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Old 13th February 2012, 20:44   #136
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Default Re: Driving all four wheels: how is it done?

Back to back posts. Addressing very different issues.

Quote:
Originally Posted by Crazy4Power View Post
secondly is it possible to change the clutch part in XUV (highlighted with circle) with a transfercase, matching the same gear ratio; offcourse after warranty period. And also what will happen if the gear ratio of front and rear axle is different in offroading condition, considering that front on normal gear ratio & rear at lower gear ratio.
Look up the Jensen FF system, and 'bump' modes of viscous couplings.
Don't get your thought process re: xfer cases.

Quote:
Originally Posted by ex670c View Post
Pic#1.
The transverse mounted engine drives the Cluth Assy and Gear Box which drives a large (almost 4:1) Helical Gear mounted on a Hypoid Gear Assy (Spider Gears) which provide for the Differential Action.
Hypoid is something else.
The RHS Drive Shaft has a Crown & Pinion gear assy to take drive off to the Rear Differential.
No. Concentric shafts.


Pic#3.
The Crown & Pinion Assy connects to the rear differential, through a Clutch Pack, this indicates the vehicle is not a real AWD, and the Rear Differential will engage when there is sufficient slippage leading to the Diff Assy oil heating up and expanding the Clutch plates; thereby engaging the Rear Diff & Axles.
A speed differential will always have a torque transfer. If properly designed, heating up (and expansion) of the working fluid can be used to lock up the clutch.


If the system is efficient enough and generates enough torque and if it can reach the wheel, definitely the vehicle can move over sand, mud, dunes & steep climbs.
Normally in this type of system, torque transfer varies, out of control of the driver. In a situation where traction is at a premium for any significant distance, this type of vehicle moves in bursts.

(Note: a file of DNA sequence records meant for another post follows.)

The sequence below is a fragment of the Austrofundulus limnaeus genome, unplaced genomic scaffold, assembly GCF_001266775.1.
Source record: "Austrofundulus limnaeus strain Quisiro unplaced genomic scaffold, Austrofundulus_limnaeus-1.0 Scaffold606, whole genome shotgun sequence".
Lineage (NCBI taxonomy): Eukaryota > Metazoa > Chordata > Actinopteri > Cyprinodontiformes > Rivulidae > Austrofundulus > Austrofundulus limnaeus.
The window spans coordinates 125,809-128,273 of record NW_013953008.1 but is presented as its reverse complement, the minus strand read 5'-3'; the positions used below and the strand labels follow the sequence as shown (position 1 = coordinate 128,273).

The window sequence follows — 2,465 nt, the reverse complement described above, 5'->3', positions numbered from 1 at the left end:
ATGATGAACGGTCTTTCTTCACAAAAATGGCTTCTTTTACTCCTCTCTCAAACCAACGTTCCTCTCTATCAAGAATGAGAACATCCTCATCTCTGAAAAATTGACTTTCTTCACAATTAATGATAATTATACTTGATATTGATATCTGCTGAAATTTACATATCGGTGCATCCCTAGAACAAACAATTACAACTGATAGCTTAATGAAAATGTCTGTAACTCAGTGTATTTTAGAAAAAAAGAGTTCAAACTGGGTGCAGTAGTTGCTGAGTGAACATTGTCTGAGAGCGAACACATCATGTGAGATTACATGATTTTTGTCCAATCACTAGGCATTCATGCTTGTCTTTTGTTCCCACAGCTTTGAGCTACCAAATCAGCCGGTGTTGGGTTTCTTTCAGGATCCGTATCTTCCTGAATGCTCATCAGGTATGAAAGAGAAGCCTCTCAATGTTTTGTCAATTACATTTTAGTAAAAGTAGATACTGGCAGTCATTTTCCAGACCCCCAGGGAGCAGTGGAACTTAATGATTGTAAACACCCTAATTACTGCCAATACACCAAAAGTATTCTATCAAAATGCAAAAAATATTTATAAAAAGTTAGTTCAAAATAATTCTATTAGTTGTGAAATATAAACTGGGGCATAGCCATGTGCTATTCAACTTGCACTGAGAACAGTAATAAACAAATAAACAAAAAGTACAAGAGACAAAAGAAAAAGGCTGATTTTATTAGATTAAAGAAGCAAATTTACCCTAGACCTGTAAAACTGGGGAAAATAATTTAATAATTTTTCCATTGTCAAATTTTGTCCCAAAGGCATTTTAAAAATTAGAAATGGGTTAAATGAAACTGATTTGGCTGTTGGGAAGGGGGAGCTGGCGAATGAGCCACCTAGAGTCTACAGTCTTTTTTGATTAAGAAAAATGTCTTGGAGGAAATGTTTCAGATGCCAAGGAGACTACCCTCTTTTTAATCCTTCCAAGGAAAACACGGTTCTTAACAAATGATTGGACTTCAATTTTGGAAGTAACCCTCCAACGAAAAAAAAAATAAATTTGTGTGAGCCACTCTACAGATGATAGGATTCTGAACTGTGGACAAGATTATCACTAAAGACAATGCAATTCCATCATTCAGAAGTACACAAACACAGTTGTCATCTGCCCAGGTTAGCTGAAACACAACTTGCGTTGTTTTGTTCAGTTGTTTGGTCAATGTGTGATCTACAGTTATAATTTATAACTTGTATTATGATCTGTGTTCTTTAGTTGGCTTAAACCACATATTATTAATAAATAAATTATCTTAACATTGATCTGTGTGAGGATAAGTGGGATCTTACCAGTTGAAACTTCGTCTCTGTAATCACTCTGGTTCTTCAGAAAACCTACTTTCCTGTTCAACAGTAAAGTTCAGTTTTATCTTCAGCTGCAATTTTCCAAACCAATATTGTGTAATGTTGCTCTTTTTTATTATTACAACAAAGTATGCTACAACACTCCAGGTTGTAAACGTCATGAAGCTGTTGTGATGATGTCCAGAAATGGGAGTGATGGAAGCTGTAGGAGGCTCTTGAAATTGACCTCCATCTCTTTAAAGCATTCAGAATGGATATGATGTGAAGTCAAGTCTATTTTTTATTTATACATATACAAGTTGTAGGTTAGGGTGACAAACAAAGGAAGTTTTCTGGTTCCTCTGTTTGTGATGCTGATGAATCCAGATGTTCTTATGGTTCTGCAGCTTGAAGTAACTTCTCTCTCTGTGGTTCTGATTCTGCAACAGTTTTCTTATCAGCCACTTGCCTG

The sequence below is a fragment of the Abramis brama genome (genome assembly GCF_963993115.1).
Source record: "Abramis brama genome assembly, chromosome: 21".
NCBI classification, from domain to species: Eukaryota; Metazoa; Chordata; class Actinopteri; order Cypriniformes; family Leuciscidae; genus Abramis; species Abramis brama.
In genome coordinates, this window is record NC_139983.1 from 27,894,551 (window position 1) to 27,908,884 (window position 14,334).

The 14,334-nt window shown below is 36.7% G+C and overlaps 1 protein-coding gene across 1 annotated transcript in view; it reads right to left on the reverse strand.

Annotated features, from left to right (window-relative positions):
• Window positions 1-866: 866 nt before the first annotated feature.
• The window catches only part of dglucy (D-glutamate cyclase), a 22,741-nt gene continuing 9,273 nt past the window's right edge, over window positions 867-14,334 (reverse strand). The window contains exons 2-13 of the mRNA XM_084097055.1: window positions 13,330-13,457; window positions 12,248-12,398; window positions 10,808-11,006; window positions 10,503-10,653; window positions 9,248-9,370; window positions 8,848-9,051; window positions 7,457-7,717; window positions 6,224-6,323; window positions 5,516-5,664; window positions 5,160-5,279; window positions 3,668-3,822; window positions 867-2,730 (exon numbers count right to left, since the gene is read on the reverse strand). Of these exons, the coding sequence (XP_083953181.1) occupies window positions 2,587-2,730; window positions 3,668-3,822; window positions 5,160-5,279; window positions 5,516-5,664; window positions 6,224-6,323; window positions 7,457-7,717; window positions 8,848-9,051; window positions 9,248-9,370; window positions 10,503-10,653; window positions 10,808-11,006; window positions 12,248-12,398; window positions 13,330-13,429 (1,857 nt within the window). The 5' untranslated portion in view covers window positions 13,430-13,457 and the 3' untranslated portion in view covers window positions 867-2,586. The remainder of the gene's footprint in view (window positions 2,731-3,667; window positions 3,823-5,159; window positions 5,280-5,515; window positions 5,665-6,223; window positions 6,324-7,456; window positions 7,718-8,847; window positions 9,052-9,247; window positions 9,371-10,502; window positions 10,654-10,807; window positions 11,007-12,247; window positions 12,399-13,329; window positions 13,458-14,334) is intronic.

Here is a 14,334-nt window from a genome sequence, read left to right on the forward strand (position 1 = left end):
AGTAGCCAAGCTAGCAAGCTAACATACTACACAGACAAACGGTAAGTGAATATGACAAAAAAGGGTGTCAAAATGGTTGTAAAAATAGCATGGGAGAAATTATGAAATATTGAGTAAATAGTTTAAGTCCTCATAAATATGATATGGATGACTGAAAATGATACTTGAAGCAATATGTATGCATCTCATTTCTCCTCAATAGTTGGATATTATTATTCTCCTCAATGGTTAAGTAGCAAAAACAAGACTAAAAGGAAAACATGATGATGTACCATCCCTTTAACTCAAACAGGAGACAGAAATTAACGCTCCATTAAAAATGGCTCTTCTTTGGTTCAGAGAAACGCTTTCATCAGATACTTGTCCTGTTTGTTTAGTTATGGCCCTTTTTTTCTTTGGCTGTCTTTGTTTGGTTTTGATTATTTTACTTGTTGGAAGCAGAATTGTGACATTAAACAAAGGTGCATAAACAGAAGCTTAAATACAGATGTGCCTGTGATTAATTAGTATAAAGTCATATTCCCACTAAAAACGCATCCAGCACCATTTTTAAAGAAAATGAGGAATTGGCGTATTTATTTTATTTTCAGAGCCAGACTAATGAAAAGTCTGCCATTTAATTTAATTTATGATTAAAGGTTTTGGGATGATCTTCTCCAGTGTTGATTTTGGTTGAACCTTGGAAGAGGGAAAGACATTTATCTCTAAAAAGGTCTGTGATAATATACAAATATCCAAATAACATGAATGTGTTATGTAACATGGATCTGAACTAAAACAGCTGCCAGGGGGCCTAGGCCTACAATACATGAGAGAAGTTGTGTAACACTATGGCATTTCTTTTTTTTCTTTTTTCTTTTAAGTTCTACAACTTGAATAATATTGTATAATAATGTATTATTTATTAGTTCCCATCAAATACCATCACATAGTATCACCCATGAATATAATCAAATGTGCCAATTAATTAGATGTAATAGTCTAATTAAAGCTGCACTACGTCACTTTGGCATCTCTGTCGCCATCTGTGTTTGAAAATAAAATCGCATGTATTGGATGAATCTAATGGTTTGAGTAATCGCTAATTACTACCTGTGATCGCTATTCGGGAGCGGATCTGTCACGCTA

Quote:
Originally Posted by Crazy4Power View Post
YES they have AWD lock selector button, which can be activated to forcibly bring the car to AWD. I think this is a big plus to avoid the unnecessary clutch slippage.
I see no mechanism for external control of the clutch pack.
So need to know more of the MM system.

Quote:
Originally Posted by Endeavour333 View Post
Arka this is the kind of LSD I had associated with a "clutch pack" LSD. Like you said above, I thought they required a lot of wheel speed difference to engage and transfer torque.

So there are 3 types of clutch pack LSDs?
1) conical
2) normal
(both conical and normal are engaged at all times acting like a locker until wheel speed differential forces are large enough to slip the clutch)
If there is a speed differential, the clutch is slipping.
3) oil based clutch pack LSD like in the XUV: high wheel speed differential required to heat up oil to make clutch places press against each other to transfer torque.
That is a special mode. Otherwise a speed differential means a transfer of torque.
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Old 13th February 2012, 21:13   #137
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Default Re: Driving all four wheels: how is it done?

Quote:
Originally Posted by Endeavour333 View Post
Great technical thread! I love this stuff.